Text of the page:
The catcher walked.
His team trailed 5-3 in the bottom of the second inning—it was already one of those games—with runners on the corners and two down. The pitcher, a spindly little Venezuelan, aimed his 3-1 pitch, leaving the slider way outside to load the bases.
The pitcher barked some unmentionables into his glove as the merry-go-round twirled around him.
By then, the murmurs had begun to spread around the stadium.
The Cuban lineup card featured a notable change at the cleanup spot, and as vehemently as the manager claimed he was just trying to save his player’s knees for the second half of the doubleheader, nobody was much buying it.
“The catcher,” they said in the stands, “had walked.”
He’d slipped out of his hotel room a few hours before first pitch. It was the second of three group stage games at the U-18 tournament, long enough to lower his handlers’ collective guard but before the situation got too desperate.
“Coca-Cola,” he muttered to the guard in the hallway, shielding the fear in his eyes with a cupped hand.
The catcher walked across the street to the bodega, the one whose well-concealed back entrance had caught his eye during the team’s first day in the city.
He took his time buying the soda, hoped his trembling fingers didn’t give too much away. Sat down at the counter, playing it cool—they’d be watching, he knew. Waited for a group of tourists to crowd the counter, giving him momentary cover. Snuck out the back door into a humid alley.
Walked, they’d call it later. Ran, is what the catcher actually did.
He wasn’t known for his wheels—what backstop is?—but he swore later that he’d have outrun Ricky Henderson down those streets if the famous base stealer had challenged him to a race.
His plan, he knew, wasn’t exactly well thought out. Just get free and pray, essentially.
He shouted his nationality at strangers, hoping that one word would be enough to get his point across. This country wasn’t exactly sympathetic to his cause, given the lasting bonds of community dictators.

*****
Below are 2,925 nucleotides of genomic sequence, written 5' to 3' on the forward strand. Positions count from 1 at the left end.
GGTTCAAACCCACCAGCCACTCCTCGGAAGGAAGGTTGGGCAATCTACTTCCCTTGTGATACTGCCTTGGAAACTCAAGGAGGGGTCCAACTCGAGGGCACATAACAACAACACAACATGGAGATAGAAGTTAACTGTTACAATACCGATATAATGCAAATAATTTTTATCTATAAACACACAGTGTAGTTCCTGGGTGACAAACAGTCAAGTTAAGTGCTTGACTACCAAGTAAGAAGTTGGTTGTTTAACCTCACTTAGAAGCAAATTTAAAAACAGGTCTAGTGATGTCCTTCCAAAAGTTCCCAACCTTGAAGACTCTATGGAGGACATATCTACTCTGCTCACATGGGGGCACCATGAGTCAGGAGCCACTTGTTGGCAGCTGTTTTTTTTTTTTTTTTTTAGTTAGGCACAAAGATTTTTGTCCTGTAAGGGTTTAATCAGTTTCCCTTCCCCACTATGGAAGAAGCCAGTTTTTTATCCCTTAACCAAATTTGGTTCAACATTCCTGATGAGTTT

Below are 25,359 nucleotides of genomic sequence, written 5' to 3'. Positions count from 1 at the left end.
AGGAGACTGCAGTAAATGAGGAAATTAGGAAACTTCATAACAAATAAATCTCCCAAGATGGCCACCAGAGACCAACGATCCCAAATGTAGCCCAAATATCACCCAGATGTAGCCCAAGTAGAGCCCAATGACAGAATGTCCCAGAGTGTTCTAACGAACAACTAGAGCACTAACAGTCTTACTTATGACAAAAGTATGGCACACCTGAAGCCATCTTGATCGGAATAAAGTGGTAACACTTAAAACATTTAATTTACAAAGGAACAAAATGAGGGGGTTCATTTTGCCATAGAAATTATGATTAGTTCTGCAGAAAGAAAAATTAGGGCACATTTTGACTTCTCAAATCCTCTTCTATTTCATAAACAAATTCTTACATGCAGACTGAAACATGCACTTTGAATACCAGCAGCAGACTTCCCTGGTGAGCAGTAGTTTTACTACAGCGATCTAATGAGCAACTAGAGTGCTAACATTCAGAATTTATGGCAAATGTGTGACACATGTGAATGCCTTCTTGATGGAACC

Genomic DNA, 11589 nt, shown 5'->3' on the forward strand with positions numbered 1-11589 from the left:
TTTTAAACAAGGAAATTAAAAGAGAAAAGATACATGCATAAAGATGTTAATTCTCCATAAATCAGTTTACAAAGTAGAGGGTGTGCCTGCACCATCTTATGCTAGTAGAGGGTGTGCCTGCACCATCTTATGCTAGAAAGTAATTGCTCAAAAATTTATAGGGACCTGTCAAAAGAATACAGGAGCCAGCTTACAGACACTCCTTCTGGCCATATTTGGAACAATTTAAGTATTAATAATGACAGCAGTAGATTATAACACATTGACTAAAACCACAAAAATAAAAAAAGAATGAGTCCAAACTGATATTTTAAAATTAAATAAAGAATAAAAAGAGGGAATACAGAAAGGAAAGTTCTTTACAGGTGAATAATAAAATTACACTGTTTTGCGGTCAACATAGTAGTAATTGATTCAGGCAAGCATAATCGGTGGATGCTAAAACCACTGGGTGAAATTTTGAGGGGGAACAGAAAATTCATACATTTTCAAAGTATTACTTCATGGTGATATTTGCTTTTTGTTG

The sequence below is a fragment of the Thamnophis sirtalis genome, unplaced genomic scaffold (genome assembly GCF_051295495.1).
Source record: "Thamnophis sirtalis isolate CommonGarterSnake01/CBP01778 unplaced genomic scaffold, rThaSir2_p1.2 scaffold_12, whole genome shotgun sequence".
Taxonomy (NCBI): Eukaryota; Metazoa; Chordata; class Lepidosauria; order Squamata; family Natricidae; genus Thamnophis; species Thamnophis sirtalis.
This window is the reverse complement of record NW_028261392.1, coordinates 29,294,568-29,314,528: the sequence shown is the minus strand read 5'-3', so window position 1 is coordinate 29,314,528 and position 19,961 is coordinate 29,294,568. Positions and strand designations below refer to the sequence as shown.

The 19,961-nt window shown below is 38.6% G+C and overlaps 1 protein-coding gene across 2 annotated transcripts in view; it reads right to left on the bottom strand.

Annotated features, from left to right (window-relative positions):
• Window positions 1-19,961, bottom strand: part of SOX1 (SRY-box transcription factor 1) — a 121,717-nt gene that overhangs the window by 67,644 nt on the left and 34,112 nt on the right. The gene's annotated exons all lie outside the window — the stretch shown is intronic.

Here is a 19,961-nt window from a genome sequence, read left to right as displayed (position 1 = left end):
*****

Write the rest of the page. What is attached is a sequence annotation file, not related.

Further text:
But just when he really began to panic, looking over his shoulder as something curdled in his chest, an arm beckoned from a nearby doorway.
You’d think the face of his savior would be burned into his mind forever, but no matter how hard he scrunches his mind, the catcher can’t recall it.
He remembers the smells. The acrid filth of his three days in that basement, of his five days crammed in a sloop’s hold with far too many others, of that way-station in Mexico where they demanded money none of them had.
Nearly two decades later, it was still singed into his nostrils. Sometimes it came involuntarily, from a man on the sidewalk not wearing deodorant or an unwashed towel.
The catcher, truth be told, cherished that smell.
It kept him grounded, a constant reminder of how lucky he had it. The life of a Major League Baseball player is full of little injustices—a strike three that was actually a few inches outside, a day off you didn’t ask for, a—gasp—demotion.
Clubhouses are filled with the sound of complaints about matters big and small.
That’s especially true on a team like the Reds, when it feels as though everything is teetering. Every losing streak feels like the death knell, every nerve is constantly exposed. Light a match after a multi-run loss, and the whole place would go up in flames. Always hovering around .500 and on the brink.
Everybody bitched—it was a stress reliever. Everybody, that is, but the catcher.
He remembered the fear in his chest, remembered the smell. He remembered just how lucky he was to walk out in front of tens of thousands of fans and swing a bat.
The catcher smiled, regardless of whether he struck out or walked.